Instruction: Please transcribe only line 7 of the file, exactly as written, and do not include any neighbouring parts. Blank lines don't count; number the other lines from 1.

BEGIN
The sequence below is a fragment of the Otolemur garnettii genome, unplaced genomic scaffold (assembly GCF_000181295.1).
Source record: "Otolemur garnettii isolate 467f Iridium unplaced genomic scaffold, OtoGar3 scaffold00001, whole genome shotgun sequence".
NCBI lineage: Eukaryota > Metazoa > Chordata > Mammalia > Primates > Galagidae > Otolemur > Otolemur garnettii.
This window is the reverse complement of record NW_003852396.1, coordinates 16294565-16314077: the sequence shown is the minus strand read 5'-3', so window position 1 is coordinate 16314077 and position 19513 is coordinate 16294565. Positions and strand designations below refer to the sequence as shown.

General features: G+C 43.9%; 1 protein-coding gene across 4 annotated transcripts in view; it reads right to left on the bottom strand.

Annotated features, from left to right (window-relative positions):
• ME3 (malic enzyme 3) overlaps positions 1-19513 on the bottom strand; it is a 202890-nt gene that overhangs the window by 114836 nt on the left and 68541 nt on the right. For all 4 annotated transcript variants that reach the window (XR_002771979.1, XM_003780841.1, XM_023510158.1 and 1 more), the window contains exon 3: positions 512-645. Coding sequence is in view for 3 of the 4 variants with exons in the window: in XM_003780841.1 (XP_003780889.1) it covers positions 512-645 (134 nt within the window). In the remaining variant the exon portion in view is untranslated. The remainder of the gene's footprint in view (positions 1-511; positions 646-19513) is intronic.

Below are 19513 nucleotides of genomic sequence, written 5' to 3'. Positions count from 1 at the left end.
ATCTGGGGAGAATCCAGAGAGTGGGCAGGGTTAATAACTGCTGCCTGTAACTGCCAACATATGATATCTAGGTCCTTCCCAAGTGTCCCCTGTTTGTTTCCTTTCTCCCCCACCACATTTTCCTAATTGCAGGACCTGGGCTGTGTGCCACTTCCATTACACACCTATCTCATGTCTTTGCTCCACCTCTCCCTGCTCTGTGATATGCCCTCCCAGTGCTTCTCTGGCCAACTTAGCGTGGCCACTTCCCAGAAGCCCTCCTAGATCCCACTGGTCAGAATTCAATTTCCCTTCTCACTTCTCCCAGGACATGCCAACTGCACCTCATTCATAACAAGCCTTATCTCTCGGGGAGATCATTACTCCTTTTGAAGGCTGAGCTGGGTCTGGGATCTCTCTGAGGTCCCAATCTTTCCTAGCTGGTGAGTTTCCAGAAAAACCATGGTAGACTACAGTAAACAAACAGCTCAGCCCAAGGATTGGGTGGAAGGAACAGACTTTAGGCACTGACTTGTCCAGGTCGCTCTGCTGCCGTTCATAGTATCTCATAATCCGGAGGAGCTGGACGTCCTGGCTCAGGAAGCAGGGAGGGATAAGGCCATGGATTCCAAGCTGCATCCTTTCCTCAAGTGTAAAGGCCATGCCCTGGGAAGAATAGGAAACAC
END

• ME3 (malic enzyme 3) overlaps positions 1-19513 on the bottom strand; it is a 202890-nt gene that overhangs the window by 114836 nt on the left and 68541 nt on the right. For all 4 annotated transcript variants that reach the window (XR_002771979.1, XM_003780841.1, XM_023510158.1 and 1 more), the window contains exon 3: positions 512-645. Coding sequence is in view for 3 of the 4 variants with exons in the window: in XM_003780841.1 (XP_003780889.1) it covers positions 512-645 (134 nt within the window). In the remaining variant the exon portion in view is untranslated. The remainder of the gene's footprint in view (positions 1-511; positions 646-19513) is intronic.